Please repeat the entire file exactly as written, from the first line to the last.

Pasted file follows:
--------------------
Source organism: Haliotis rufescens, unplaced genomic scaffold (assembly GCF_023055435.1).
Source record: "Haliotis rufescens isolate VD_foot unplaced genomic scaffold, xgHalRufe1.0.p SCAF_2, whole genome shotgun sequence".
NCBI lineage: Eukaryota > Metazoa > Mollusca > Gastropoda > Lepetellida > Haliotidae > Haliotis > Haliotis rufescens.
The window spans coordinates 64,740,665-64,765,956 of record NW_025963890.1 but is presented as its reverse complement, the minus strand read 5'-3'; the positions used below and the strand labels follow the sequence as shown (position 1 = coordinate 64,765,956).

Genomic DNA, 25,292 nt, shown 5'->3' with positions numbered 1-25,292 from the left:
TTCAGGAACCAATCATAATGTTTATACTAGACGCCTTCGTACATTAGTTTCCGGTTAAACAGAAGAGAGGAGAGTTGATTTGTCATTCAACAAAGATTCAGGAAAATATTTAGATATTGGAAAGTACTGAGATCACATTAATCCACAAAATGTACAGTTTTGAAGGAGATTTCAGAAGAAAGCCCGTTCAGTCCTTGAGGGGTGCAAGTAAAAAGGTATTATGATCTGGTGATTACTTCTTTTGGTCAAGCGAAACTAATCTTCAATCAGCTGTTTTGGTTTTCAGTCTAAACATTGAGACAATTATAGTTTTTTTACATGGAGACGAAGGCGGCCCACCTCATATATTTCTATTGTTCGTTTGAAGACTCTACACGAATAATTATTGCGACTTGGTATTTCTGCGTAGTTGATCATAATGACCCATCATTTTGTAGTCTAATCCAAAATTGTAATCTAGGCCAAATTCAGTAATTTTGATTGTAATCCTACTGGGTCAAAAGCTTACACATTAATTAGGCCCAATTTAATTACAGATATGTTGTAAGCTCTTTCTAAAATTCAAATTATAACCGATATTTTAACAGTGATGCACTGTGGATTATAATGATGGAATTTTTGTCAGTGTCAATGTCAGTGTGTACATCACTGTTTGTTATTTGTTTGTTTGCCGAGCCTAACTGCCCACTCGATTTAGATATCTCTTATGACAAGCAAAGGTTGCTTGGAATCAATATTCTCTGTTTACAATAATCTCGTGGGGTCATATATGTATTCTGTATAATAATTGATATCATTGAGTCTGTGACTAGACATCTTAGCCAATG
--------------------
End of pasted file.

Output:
Source organism: Haliotis rufescens, unplaced genomic scaffold (assembly GCF_023055435.1).
Source record: "Haliotis rufescens isolate VD_foot unplaced genomic scaffold, xgHalRufe1.0.p SCAF_2, whole genome shotgun sequence".
NCBI lineage: Eukaryota > Metazoa > Mollusca > Gastropoda > Lepetellida > Haliotidae > Haliotis > Haliotis rufescens.
The window spans coordinates 64,740,665-64,765,956 of record NW_025963890.1 but is presented as its reverse complement, the minus strand read 5'-3'; the positions used below and the strand labels follow the sequence as shown (position 1 = coordinate 64,765,956).

Genomic DNA, 25,292 nt, shown 5'->3' with positions numbered 1-25,292 from the left:
TTCAGGAACCAATCATAATGTTTATACTAGACGCCTTCGTACATTAGTTTCCGGTTAAACAGAAGAGAGGAGAGTTGATTTGTCATTCAACAAAGATTCAGGAAAATATTTAGATATTGGAAAGTACTGAGATCACATTAATCCACAAAATGTACAGTTTTGAAGGAGATTTCAGAAGAAAGCCCGTTCAGTCCTTGAGGGGTGCAAGTAAAAAGGTATTATGATCTGGTGATTACTTCTTTTGGTCAAGCGAAACTAATCTTCAATCAGCTGTTTTGGTTTTCAGTCTAAACATTGAGACAATTATAGTTTTTTTACATGGAGACGAAGGCGGCCCACCTCATATATTTCTATTGTTCGTTTGAAGACTCTACACGAATAATTATTGCGACTTGGTATTTCTGCGTAGTTGATCATAATGACCCATCATTTTGTAGTCTAATCCAAAATTGTAATCTAGGCCAAATTCAGTAATTTTGATTGTAATCCTACTGGGTCAAAAGCTTACACATTAATTAGGCCCAATTTAATTACAGATATGTTGTAAGCTCTTTCTAAAATTCAAATTATAACCGATATTTTAACAGTGATGCACTGTGGATTATAATGATGGAATTTTTGTCAGTGTCAATGTCAGTGTGTACATCACTGTTTGTTATTTGTTTGTTTGCCGAGCCTAACTGCCCACTCGATTTAGATATCTCTTATGACAAGCAAAGGTTGCTTGGAATCAATATTCTCTGTTTACAATAATCTCGTGGGGTCATATATGTATTCTGTATAATAATTGATATCATTGAGTCTGTGACTAGACATCTTAGCCAATG